There are a lot of resources out there related to the elevator pitch.
The networking gurus all agree that when it comes to building meaningful relationships the key to success is being interested in the other person.
From that perspective, having an elevator pitch may sound silly. On the other hand, having good elevator questions you can pull out of your sleeve might be just what you need.
What are some good elevator questions? I would say, it depends. Are you talking to someone in your industry, to a potential client, or to a complete stranger? Where are you – in an actual elevator, on a plane, in the gym, or at a grocery store? Let’s assume you are in a networking event where people expect you to tell them your pitch. What questions you may ask instead?
Here are some tips:
- At the core of the good elevator question lies CURIOSITY. What are you genuinely curious about when it comes to other people?
I am interested in people stories, where they are coming from and where they are going, so I may ask, “What brought you here?” or “What would you like to get out of this event?”
- You want to ask something that would be easy to answer and that shows your interest in another human being. Think of what you may have in common and ask something related to it.
For example, if it’s an event for coaches, I may ask,“What do you enjoy most about coaching?”
- Be yourself. If humor is natural to you, try and say something witty. If you are an analytical type, you can comment on something and ask for their opinion. I could ask, “I wonder if there is one thing that all of us have in common in this room; what do you think?”
- Think of what you would want to be asked if you were the other person. Do this exercise next time you bump into someone. What is a question you’d like to be asked?
One I’m thinking about is, “If you could pick a person from this room to work on something together, who and what would it be?”
After you ask a question, LISTEN. Don’t think of the questions you are going to ask next. Listen for what catches your attention as the person responds. Soak into the answer as well as into the way a person answers and reflect your impression back – for example, “Wow, I would never think of that.” Let it flow and have a conversation that is built on common interest.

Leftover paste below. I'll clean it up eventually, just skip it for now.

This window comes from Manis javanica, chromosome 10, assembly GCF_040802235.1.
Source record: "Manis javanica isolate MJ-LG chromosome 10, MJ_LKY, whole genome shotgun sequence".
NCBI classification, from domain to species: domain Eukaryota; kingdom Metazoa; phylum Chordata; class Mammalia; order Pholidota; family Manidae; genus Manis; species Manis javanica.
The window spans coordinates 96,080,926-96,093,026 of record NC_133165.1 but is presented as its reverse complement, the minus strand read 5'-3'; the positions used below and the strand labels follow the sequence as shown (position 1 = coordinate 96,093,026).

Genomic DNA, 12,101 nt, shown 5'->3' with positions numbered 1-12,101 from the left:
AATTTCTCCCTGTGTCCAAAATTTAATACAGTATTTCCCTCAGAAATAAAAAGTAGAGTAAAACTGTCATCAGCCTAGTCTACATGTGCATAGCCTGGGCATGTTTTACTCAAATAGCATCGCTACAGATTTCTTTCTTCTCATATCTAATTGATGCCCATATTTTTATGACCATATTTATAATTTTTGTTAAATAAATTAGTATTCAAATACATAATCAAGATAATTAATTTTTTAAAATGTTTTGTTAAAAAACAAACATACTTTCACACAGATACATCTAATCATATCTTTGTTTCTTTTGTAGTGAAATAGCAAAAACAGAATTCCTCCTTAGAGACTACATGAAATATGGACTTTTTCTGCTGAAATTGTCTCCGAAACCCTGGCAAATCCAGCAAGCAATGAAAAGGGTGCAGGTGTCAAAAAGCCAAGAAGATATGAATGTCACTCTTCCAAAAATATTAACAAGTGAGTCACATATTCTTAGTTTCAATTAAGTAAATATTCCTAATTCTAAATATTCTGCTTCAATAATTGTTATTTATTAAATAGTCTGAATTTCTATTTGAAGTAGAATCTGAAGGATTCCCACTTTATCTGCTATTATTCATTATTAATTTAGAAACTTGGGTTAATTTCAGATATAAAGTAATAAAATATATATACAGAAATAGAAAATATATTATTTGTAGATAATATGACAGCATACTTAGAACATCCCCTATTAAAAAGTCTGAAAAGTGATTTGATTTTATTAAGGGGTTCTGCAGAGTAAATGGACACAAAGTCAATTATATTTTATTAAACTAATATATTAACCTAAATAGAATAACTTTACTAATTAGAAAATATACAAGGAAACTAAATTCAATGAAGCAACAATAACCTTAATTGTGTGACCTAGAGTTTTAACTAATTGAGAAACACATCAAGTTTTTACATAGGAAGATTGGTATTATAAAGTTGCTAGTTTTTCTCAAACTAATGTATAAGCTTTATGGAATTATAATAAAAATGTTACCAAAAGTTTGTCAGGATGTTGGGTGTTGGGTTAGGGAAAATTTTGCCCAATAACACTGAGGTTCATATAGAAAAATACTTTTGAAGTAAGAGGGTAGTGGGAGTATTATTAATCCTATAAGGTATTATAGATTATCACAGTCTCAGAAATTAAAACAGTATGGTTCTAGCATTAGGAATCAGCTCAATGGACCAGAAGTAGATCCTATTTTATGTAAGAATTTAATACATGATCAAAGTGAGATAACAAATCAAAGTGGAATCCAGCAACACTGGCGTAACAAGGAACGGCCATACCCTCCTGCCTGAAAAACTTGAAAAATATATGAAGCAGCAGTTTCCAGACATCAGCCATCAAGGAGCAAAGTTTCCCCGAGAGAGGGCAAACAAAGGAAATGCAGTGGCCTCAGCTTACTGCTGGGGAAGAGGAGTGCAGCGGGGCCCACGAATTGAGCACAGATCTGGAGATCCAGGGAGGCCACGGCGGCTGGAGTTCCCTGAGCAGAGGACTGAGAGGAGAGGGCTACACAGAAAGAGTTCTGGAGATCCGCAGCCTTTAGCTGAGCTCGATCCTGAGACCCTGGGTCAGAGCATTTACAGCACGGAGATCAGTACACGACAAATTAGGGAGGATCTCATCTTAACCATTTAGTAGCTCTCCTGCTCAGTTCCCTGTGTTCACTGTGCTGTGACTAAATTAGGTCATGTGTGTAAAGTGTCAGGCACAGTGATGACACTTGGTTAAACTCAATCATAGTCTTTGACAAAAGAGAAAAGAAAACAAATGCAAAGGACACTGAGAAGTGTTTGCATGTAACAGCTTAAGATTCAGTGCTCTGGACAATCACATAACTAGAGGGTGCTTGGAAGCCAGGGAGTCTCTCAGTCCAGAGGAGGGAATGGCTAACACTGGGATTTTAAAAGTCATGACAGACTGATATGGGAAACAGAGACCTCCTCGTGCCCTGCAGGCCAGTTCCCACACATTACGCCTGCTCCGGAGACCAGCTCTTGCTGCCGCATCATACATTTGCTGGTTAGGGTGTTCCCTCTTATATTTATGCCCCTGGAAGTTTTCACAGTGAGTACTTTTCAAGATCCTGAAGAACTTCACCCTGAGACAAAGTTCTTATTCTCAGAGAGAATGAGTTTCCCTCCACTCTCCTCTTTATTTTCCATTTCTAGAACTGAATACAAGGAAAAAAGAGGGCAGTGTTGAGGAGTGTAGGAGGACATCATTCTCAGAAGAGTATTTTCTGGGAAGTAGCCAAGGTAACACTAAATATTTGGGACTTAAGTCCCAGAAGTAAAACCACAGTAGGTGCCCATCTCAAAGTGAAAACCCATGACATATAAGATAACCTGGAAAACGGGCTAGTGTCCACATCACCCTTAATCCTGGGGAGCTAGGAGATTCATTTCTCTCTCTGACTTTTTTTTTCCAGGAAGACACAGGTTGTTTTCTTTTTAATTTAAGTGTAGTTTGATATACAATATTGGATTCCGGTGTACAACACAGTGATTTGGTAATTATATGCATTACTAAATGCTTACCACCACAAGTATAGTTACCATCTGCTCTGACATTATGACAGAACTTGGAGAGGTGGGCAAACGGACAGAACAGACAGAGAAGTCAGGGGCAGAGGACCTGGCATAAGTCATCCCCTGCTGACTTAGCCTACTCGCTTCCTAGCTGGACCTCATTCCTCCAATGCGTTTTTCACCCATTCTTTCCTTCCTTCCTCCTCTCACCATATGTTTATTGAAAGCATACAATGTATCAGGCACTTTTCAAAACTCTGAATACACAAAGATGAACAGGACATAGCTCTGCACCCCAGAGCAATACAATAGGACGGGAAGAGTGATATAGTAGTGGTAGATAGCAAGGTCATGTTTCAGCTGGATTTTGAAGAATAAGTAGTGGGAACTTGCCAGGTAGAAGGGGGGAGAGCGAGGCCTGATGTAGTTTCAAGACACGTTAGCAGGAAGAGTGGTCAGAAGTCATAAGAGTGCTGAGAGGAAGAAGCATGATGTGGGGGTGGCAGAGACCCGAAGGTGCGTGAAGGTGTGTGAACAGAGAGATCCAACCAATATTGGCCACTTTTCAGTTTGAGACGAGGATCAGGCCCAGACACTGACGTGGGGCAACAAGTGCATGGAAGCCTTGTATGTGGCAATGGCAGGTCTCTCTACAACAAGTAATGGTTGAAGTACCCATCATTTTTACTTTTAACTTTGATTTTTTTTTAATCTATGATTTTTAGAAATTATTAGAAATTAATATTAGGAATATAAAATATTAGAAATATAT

The worst-case scenario is that you realize there is no common interest. And that’s also a valid lesson.
You may wonder, “What about me?” The only time to talk about you and to bring up your elevator pitch is when you see that they are curious about you. In that case they start asking you questions and you’ll have an opportunity to respond. But if they are not, there is no point in telling them about your business, ideas, world views, etc. They would probably be thinking, “Why is he telling me this? I really don’t care.” I’m sure you’ve been in their shoes before and know how it feels.
The foundation of networking is CURIOSITY.
So, maybe the best question of all to ask when you don’t know where to begin is “What are you curious about?”
Henrieta Riesco is a founder of Intentional Career. She is all about meaningful conversation to empower professionals on their career journey. After experiences of being a teacher and a corporate trainer in Slovakia, a customer advocate and a training consultant for 10+ years at Microsoft, she is comfortable with calling herself a Career Coach. You can follow Henrieta via Twitter, or via her blog.